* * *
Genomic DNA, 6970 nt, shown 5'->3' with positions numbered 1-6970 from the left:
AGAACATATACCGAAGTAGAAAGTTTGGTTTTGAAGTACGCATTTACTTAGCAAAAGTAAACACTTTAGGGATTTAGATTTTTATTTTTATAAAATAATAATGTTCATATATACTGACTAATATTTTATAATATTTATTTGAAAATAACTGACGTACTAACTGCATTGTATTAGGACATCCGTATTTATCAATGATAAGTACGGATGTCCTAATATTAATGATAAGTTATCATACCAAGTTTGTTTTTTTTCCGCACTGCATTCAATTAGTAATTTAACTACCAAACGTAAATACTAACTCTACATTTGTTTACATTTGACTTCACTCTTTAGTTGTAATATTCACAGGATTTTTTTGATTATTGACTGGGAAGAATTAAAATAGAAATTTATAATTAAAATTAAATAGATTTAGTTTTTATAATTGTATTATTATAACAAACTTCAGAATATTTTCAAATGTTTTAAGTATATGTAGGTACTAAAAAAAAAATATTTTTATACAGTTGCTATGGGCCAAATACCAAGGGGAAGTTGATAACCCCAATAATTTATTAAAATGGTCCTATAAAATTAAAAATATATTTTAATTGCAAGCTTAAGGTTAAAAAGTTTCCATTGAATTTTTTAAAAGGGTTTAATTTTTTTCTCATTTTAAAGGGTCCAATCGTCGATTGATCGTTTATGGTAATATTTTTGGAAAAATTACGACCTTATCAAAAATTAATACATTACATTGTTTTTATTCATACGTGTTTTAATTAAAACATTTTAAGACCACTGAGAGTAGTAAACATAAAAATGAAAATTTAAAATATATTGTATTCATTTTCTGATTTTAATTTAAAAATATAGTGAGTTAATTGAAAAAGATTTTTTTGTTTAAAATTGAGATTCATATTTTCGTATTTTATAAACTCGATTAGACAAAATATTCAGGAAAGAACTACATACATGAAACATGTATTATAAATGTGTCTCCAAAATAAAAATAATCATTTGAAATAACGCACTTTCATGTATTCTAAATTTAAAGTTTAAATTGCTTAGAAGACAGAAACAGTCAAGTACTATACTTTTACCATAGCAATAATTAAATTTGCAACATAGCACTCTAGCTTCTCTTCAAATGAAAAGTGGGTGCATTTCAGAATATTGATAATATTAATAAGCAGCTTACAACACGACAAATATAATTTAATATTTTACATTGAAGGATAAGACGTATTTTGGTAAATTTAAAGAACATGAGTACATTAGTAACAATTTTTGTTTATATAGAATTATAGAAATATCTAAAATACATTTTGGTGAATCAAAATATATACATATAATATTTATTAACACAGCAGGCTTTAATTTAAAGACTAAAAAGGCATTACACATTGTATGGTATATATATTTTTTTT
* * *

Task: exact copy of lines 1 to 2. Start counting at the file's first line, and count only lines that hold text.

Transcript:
Genomic DNA, 6970 nt, shown 5'->3' with positions numbered 1-6970 from the left:
AGAACATATACCGAAGTAGAAAGTTTGGTTTTGAAGTACGCATTTACTTAGCAAAAGTAAACACTTTAGGGATTTAGATTTTTATTTTTATAAAATAATAATGTTCATATATACTGACTAATATTTTATAATATTTATTTGAAAATAACTGACGTACTAACTGCATTGTATTAGGACATCCGTATTTATCAATGATAAGTACGGATGTCCTAATATTAATGATAAGTTATCATACCAAGTTTGTTTTTTTTCCGCACTGCATTCAATTAGTAATTTAACTACCAAACGTAAATACTAACTCTACATTTGTTTACATTTGACTTCACTCTTTAGTTGTAATATTCACAGGATTTTTTTGATTATTGACTGGGAAGAATTAAAATAGAAATTTATAATTAAAATTAAATAGATTTAGTTTTTATAATTGTATTATTATAACAAACTTCAGAATATTTTCAAATGTTTTAAGTATATGTAGGTACTAAAAAAAAAATATTTTTATACAGTTGCTATGGGCCAAATACCAAGGGGAAGTTGATAACCCCAATAATTTATTAAAATGGTCCTATAAAATTAAAAATATATTTTAATTGCAAGCTTAAGGTTAAAAAGTTTCCATTGAATTTTTTAAAAGGGTTTAATTTTTTTCTCATTTTAAAGGGTCCAATCGTCGATTGATCGTTTATGGTAATATTTTTGGAAAAATTACGACCTTATCAAAAATTAATACATTACATTGTTTTTATTCATACGTGTTTTAATTAAAACATTTTAAGACCACTGAGAGTAGTAAACATAAAAATGAAAATTTAAAATATATTGTATTCATTTTCTGATTTTAATTTAAAAATATAGTGAGTTAATTGAAAAAGATTTTTTTGTTTAAAATTGAGATTCATATTTTCGTATTTTATAAACTCGATTAGACAAAATATTCAGGAAAGAACTACATACATGAAACATGTATTATAAATGTGTCTCCAAAATAAAAATAATCATTTGAAATAACGCACTTTCATGTATTCTAAATTTAAAGTTTAAATTGCTTAGAAGACAGAAACAGTCAAGTACTATACTTTTACCATAGCAATAATTAAATTTGCAACATAGCACTCTAGCTTCTCTTCAAATGAAAAGTGGGTGCATTTCAGAATATTGATAATATTAATAAGCAGCTTACAACACGACAAATATAATTTAATATTTTACATTGAAGGATAAGACGTATTTTGGTAAATTTAAAGAACATGAGTACATTAGTAACAATTTTTGTTTATATAGAATTATAGAAATATCTAAAATACATTTTGGTGAATCAAAATATATACATATAATATTTATTAACACAGCAGGCTTTAATTTAAAGACTAAAAAGGCATTACACATTGTATGGTATATATATTTTTTTT